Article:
Dear Mr. Putin: Here’s Why You Should Help Save My Beloved BlackBerry
Perhaps it’s too much to ask, but I’m hoping that somehow, some way, the Russians can save my BlackBerry.
This article originally appeared in the August 22, 2016 issue of TIME.
I’ve been trying to follow this summer’s email-hacking stories, which seem to have as many twists as Debbie Wasserman Schultz’s hair. But I keep getting distracted by grief. You see, I’m mourning the impending demise of the traditional BlackBerry, which has been my friend, my confidante, my loyal servant and–most important–my reliable email provider since George W. ran our country. I love my BlackBerry the way Vladimir Putin no doubt loves his role in this nutty U.S. election. That is: mysteriously, gleefully, boundlessly.
When BlackBerry announced in July that it would soon discontinue the Classic model, known for its iconic raised keyboard, I had to leave work and go straight to the nearest bar. I’m not quite sure what transpired, but when I woke up the next day, I was missing my watch, wedding ring and wallet, but my BlackBerry was still in my hand. Because who wants a BlackBerry? Oh, right. I do.
Sure, things have gotten awkward. I have become such a mobile-device conversation piece, such a weird almost-throwback, that when I pull my BlackBerry out on the subway, people look at me like I’m wearing pantaloons. Recently I was in a work meeting, and a colleague fake-whispered to everyone around us, “Kristin … still … has … a … BlackBerry.” All eyes turned to me with a look that said, Oh, you poor, poor pantaloon-wearing thing. Someone should call for help.
There is a reason you can Google “text message mistakes” and get a gazillion results, each more hilarious than the next. Two words: flat keyboard. When the magnanimous side of my brain is feeling particularly shocked about some of Donald Trump’s tweets, those are the words I repeat to myself: flat keyboard. He can’t really mean those unhinged things he types. Maybe he just has thick fingers and a disabled auto-correct. Not that auto-correct necessarily does the trick: when my kids are bored and stuck in my presence, they sidle up to watch me text on my iPhone (yes, I have one of those too–don’t ask), because I need to go back and correct every third word. It’s like going to the Mom Circus. The greatest show on earth. To which I say: Hey kids, see all those people walking down the street, bumping into each other, random trees and light posts while attempting to text and walk? If they had BlackBerrys, they could type without looking! And no, that’s not bragging. Simply a statement of fact.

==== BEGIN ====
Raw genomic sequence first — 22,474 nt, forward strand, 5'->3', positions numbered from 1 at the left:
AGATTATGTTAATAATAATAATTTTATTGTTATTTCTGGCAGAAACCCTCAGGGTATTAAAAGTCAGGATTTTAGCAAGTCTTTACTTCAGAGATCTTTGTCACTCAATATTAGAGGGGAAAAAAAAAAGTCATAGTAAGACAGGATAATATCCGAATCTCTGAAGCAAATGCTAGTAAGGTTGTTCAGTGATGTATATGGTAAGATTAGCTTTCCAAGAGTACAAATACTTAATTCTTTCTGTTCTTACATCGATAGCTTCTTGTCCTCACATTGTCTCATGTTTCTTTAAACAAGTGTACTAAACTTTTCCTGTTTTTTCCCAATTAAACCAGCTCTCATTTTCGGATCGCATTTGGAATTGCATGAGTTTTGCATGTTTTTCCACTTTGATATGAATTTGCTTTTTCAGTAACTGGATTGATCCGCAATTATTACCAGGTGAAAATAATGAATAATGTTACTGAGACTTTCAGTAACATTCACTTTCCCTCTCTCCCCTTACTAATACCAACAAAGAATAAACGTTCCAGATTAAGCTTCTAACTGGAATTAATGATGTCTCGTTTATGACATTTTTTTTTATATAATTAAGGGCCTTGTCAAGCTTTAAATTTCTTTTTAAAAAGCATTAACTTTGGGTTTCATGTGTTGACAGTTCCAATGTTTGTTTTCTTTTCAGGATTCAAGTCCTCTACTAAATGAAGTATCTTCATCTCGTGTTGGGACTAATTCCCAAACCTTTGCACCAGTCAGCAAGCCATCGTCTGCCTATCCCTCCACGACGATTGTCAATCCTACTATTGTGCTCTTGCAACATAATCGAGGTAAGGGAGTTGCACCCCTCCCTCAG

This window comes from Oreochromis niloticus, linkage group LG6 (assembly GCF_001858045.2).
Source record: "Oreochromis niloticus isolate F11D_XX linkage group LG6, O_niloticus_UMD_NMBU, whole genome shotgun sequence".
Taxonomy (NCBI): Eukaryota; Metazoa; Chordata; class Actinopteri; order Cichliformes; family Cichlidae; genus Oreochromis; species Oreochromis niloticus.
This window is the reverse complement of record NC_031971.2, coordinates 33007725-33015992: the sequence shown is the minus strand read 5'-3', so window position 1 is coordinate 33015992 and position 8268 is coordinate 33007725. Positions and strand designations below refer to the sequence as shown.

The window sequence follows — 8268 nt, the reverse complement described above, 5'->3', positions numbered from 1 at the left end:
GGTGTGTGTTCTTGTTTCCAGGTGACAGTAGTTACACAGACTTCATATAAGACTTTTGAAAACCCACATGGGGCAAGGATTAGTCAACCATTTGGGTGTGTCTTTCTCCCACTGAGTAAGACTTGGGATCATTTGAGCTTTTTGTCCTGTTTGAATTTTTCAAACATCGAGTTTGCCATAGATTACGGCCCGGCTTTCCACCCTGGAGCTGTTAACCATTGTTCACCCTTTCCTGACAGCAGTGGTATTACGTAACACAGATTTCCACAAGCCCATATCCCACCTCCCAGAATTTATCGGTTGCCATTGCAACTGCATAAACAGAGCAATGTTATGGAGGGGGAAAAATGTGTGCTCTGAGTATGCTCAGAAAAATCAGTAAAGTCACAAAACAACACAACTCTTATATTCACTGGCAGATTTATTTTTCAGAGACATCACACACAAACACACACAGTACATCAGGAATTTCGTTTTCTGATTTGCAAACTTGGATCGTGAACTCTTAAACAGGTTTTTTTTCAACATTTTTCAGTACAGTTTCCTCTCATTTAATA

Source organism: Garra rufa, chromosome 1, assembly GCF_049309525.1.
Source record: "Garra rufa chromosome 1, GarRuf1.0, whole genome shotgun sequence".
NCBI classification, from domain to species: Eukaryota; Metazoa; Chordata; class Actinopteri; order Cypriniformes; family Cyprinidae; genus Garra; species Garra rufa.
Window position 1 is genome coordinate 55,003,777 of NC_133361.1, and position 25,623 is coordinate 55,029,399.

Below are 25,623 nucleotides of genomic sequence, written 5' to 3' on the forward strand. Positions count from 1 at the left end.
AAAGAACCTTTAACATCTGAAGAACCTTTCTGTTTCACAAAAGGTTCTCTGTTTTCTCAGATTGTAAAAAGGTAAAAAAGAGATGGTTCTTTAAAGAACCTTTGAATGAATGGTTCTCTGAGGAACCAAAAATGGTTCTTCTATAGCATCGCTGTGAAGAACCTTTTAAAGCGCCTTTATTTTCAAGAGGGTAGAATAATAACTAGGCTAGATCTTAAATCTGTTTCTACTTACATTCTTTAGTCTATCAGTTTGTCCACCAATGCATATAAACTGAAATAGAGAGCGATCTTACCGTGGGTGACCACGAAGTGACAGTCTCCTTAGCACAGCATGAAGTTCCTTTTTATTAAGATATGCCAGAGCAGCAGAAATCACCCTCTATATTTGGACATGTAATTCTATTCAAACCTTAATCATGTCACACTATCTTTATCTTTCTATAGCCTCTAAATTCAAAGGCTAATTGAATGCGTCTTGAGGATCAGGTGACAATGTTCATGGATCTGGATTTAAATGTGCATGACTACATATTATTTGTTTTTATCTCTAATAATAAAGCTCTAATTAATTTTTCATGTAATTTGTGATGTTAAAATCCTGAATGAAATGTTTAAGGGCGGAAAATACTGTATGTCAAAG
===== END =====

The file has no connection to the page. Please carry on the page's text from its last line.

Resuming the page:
Where does Russia come in? Turns out the Russians are wearing pantaloons too. Because no one sends email anymore! At least no one under age 35, and those are the people who will be running the world before Putin and I even have time to master the flat keyboard. Based on the behavior of my two college-age children, the chance of their reading emails from me hovers well below the approval ratings of both presidential candidates: that is, far less than 50%. (Remember when people said you must choose your words in email as carefully as if 1,000 people would read it? These days you are lucky to get one person.) And so, my Russian friends, in case you’re wondering why the news of your alleged hacking of that dying form of communication quickly pivoted to Trump’s bone spurs, well, that’s why.
So if you really want to make an impact, you should figure out how to hack texts. Or Snapchat. That’s where the real power is–or will be.
But never mind, as that would do nothing for the save-my-BlackBerry campaign. If you persist in believing that email matters and that hacking email is the best way to do a little realpolitik, then I propose we persuade your spies to hack into my email. It’s a win-win. We will both make news, and my BlackBerry will once again become valuable, this time not as a perfect device for the flat-keyboard-challenged but as an item of vital national-security importance.
Or we both wait until emailing and BlackBerrys come back into fashion, in another 20 years or so. Last month my 18-year-old asked if he could have my old turntable, and the other day I caught him listening to Hall and Oates. And so I know it’s just a matter of time before he’s going to find an email from me, actually read it and maybe even hit Reply.